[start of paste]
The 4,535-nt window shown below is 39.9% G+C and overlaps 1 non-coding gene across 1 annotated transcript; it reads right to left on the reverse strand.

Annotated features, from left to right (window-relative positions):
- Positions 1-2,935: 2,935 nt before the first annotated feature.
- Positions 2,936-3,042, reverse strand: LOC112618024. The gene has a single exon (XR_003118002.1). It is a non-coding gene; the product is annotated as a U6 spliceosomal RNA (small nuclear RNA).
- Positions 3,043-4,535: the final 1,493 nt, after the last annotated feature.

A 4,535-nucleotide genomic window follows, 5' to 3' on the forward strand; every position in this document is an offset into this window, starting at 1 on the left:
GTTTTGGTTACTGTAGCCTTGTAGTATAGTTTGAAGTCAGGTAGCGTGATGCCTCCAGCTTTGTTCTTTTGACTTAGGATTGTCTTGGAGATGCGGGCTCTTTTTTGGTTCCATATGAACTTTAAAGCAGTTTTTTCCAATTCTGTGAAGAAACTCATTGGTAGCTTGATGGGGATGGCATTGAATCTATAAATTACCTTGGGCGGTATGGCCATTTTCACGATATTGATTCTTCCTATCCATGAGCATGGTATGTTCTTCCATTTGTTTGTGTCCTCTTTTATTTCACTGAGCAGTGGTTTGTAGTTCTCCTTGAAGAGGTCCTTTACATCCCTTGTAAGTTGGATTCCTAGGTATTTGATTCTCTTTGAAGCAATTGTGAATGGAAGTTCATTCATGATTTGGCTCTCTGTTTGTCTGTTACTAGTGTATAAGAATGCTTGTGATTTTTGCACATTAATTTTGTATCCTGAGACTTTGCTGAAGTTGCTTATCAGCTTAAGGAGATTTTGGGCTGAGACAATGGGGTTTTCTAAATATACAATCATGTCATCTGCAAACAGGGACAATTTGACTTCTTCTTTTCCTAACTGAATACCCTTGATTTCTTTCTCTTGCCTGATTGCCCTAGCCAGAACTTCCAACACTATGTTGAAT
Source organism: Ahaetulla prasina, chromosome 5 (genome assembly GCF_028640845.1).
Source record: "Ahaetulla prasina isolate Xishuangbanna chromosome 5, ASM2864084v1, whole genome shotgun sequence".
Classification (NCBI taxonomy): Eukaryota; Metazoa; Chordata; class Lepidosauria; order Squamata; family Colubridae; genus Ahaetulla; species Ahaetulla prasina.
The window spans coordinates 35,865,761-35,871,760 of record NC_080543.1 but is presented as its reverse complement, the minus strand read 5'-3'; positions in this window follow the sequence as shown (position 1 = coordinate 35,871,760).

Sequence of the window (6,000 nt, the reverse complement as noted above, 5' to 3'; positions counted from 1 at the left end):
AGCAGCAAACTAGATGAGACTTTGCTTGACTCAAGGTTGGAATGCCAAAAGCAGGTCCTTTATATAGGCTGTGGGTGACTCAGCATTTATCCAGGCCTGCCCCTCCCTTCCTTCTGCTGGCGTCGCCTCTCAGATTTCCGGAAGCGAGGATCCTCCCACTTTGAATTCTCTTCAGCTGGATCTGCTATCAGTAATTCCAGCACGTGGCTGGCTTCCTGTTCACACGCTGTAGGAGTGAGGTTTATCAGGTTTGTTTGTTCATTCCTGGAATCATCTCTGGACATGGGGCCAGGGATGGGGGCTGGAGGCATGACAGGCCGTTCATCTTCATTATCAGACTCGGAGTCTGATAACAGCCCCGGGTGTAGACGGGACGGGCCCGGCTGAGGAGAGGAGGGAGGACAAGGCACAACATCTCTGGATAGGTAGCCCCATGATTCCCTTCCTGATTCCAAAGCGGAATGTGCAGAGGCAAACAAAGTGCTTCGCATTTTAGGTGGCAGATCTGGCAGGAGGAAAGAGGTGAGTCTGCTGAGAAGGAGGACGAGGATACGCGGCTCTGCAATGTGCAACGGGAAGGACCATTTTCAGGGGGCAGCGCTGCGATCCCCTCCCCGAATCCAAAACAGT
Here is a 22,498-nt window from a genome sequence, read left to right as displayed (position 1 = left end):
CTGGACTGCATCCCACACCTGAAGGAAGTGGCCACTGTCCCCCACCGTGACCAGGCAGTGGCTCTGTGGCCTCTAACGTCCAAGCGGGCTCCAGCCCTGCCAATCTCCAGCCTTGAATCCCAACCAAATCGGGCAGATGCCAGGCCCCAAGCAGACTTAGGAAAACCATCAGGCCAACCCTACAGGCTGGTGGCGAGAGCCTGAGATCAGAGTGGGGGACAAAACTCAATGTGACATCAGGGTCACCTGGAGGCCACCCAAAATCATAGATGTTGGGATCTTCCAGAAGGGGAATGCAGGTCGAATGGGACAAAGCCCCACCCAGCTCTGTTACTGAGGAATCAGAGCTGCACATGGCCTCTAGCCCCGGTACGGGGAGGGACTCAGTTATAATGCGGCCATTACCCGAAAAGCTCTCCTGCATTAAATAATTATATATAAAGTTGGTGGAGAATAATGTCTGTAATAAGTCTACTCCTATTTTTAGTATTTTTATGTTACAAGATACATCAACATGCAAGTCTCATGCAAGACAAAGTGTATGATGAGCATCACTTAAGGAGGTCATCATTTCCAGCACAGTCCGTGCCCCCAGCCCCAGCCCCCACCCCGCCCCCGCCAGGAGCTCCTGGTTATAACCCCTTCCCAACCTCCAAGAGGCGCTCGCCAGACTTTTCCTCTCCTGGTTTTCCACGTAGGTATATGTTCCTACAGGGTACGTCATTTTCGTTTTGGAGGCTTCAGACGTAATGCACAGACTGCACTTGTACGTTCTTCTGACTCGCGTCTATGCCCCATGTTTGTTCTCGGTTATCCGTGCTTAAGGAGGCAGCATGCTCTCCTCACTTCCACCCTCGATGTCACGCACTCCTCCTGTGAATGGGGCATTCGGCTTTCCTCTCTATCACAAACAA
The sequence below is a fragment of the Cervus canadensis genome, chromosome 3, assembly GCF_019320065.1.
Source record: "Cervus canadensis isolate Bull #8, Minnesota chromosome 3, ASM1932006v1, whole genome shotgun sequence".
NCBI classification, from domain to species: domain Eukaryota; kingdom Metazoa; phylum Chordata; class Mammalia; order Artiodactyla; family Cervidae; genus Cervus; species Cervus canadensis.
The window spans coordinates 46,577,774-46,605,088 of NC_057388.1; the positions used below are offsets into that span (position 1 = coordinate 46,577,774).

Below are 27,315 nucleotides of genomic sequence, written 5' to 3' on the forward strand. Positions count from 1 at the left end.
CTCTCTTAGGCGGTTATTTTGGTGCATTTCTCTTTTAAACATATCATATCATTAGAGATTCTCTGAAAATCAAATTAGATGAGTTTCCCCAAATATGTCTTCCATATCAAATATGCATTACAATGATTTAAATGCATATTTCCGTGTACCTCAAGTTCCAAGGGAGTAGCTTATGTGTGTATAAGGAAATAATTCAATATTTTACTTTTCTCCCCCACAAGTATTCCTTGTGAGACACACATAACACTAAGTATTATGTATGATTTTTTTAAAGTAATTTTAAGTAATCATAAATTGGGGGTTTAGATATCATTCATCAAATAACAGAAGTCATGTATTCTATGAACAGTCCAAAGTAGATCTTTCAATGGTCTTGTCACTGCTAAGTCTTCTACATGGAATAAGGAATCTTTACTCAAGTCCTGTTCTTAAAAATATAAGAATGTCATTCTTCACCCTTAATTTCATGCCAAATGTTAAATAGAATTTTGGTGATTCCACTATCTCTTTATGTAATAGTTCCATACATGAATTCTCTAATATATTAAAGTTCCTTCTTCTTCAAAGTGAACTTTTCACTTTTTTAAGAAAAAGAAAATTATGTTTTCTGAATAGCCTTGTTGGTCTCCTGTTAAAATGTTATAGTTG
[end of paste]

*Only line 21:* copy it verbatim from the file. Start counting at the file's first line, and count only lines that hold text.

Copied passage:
CTCTCTTAGGCGGTTATTTTGGTGCATTTCTCTTTTAAACATATCATATCATTAGAGATTCTCTGAAAATCAAATTAGATGAGTTTCCCCAAATATGTCTTCCATATCAAATATGCATTACAATGATTTAAATGCATATTTCCGTGTACCTCAAGTTCCAAGGGAGTAGCTTATGTGTGTATAAGGAAATAATTCAATATTTTACTTTTCTCCCCCACAAGTATTCCTTGTGAGACACACATAACACTAAGTATTATGTATGATTTTTTTAAAGTAATTTTAAGTAATCATAAATTGGGGGTTTAGATATCATTCATCAAATAACAGAAGTCATGTATTCTATGAACAGTCCAAAGTAGATCTTTCAATGGTCTTGTCACTGCTAAGTCTTCTACATGGAATAAGGAATCTTTACTCAAGTCCTGTTCTTAAAAATATAAGAATGTCATTCTTCACCCTTAATTTCATGCCAAATGTTAAATAGAATTTTGGTGATTCCACTATCTCTTTATGTAATAGTTCCATACATGAATTCTCTAATATATTAAAGTTCCTTCTTCTTCAAAGTGAACTTTTCACTTTTTTAAGAAAAAGAAAATTATGTTTTCTGAATAGCCTTGTTGGTCTCCTGTTAAAATGTTATAGTTG